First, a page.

By Sarah N. Lynch
WASHINGTON (Reuters) - U.S. securities regulators on Wednesday filed civil accounting fraud charges against Canada-based oil and gas company Penn West Petroleum Ltd <PWT.TO> and several of its former top finance executives.
The U.S. Securities and Exchange Commission alleged that Penn West Petroleum, which changed its name earlier this week to Obsidian Energy, had moved hundreds of millions of dollars from operating expense accounts to capital expenditure accounts.
That maneuver, the SEC said, artificially reduced the company's operating costs by as much as 20 percent at times, and improved metrics for oil extraction efficiency.
The company issued a statement saying the lawsuit is based on "historic" accounting practices that were discovered and reported to the SEC in July 2014.
The company restated its financial statements in September that same year.
"We are naturally disappointed that the SEC has chosen to pursue these past matters which we reported to them and fully remediated years ago," Chief Executive Officer David French said.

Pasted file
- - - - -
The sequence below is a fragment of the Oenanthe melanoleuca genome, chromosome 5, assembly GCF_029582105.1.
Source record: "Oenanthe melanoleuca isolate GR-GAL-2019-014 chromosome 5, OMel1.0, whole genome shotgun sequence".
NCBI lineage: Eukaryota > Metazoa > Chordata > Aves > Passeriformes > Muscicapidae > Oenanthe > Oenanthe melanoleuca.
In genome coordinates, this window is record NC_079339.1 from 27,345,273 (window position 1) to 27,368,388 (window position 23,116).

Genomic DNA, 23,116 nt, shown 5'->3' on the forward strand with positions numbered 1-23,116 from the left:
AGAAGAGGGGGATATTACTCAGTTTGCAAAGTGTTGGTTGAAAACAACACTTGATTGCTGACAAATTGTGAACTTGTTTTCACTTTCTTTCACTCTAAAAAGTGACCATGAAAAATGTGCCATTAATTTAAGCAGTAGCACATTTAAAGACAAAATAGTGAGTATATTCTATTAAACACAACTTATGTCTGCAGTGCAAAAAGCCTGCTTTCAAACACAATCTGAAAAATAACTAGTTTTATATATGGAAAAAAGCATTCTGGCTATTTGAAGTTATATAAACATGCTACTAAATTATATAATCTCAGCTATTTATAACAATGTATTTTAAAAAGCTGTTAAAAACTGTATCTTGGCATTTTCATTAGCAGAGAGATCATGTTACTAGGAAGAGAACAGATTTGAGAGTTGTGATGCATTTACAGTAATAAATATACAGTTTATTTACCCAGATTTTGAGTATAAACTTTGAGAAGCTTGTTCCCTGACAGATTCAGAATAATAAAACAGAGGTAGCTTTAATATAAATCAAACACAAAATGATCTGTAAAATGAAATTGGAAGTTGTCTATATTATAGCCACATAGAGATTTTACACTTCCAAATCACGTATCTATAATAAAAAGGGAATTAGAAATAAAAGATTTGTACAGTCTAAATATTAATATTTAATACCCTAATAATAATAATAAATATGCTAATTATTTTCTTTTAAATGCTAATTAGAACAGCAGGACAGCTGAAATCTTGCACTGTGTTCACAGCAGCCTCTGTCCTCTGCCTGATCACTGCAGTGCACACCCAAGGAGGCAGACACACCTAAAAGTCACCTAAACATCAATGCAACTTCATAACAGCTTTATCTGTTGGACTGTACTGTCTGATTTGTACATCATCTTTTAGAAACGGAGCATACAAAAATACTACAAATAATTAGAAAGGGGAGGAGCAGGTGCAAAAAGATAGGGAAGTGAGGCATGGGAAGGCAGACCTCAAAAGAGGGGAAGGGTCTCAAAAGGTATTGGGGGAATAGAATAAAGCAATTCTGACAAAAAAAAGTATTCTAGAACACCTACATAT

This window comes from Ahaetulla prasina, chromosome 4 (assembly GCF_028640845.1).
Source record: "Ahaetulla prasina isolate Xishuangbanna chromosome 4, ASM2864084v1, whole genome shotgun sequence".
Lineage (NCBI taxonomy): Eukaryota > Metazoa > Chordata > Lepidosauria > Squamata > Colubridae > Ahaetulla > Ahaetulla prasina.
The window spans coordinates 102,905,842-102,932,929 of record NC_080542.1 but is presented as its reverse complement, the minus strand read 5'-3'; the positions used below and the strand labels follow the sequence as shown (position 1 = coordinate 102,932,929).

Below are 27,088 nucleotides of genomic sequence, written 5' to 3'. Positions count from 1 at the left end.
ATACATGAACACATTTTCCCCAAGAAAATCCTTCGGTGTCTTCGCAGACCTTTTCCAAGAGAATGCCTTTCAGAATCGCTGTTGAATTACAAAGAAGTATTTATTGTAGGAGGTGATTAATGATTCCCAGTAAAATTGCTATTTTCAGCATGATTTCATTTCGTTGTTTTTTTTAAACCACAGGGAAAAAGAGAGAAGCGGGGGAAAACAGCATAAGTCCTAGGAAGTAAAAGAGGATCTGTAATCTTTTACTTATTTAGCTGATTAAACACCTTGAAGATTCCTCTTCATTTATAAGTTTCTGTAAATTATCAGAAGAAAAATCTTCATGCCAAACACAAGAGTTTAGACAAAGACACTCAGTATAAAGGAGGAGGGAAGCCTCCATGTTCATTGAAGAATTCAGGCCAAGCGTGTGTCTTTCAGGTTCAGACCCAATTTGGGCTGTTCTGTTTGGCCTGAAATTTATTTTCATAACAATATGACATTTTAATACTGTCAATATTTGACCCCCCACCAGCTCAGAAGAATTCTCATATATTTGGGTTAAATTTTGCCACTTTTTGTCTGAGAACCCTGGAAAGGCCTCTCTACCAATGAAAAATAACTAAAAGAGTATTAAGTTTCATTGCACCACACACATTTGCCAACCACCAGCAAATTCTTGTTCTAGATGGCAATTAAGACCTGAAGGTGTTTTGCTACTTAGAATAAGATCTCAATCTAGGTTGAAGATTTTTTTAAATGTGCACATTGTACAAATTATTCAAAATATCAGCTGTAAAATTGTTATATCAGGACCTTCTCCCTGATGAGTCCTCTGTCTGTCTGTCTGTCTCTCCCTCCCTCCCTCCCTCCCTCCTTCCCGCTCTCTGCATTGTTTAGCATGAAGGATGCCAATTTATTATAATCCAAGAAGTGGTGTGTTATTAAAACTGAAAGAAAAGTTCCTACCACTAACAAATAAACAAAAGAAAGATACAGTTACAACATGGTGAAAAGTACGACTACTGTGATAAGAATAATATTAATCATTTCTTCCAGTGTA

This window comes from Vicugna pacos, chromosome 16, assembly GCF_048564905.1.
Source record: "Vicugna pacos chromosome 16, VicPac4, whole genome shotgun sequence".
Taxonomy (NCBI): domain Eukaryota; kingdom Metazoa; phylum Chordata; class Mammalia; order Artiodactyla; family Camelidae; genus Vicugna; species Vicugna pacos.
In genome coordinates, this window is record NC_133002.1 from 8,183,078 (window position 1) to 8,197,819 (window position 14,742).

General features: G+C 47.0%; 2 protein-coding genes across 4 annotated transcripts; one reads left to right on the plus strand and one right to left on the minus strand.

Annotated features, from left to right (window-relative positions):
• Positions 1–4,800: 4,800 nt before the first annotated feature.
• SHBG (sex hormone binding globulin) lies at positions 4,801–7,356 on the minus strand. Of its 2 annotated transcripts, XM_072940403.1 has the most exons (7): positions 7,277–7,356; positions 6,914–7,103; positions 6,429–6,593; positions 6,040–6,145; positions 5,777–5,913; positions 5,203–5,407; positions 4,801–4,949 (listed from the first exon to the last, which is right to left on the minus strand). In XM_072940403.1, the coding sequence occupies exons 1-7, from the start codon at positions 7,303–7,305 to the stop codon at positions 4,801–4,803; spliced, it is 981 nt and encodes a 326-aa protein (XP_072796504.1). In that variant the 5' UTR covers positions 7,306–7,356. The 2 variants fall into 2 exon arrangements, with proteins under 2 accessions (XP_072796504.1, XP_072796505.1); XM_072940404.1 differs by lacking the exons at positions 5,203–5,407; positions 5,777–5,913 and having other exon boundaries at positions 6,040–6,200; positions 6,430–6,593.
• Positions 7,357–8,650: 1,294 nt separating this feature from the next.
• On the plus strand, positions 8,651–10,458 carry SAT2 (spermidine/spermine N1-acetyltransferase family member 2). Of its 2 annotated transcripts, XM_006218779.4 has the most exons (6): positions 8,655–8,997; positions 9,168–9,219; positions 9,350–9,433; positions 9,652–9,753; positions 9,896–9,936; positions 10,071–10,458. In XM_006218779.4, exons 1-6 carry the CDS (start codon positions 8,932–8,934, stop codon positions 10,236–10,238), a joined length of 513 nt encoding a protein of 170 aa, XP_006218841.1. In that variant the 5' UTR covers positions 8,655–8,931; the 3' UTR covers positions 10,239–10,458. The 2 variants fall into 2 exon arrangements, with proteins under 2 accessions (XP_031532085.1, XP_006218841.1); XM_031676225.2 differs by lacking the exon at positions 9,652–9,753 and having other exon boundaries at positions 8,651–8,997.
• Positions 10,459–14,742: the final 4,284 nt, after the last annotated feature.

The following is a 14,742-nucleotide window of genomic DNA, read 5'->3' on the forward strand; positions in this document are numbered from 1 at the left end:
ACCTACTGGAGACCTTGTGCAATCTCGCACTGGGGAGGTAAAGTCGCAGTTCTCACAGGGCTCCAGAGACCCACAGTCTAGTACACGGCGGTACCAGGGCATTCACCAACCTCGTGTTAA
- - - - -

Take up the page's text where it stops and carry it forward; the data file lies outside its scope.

"This is particularly true since the employees involved in the matters have long since left the company," he added.
The SEC's complaint, which was filed in federal court in Manhattan, also charged former Chief Financial Officer Todd Takeyasu, former vice president of accounting and reporting Jeffery Curran, and former operations controller Waldemar Grab.
The SEC said the three had manipulated operating expenses to lower a key metric related to the cost of oil extraction.
Grab, the SEC said, is cooperating with the agency and has agreed to settle the case without admitting or denying wrongdoing.
Richard Albert, an attorney for Takeyasu, said his client is confident that "the SEC's claims against him are meritless and he looks forward to defending this case vigorously and prevailing in court."
Attorneys for Curran and Grab could not be immediately reached for comment.
Separately, the SEC said on Wednesday that two of the company's other former CEOs had reimbursed the company for cash bonuses and stock awards. Neither were found to have engaged in any misconduct.
The company said it does not expect the litigation to "materially alter" its business activities.
(Reporting by Sarah N. Lynch; additional reporting by Susan Heavey and Tim Ahmann; Editing by Grant McCool and Phil Berlowitz)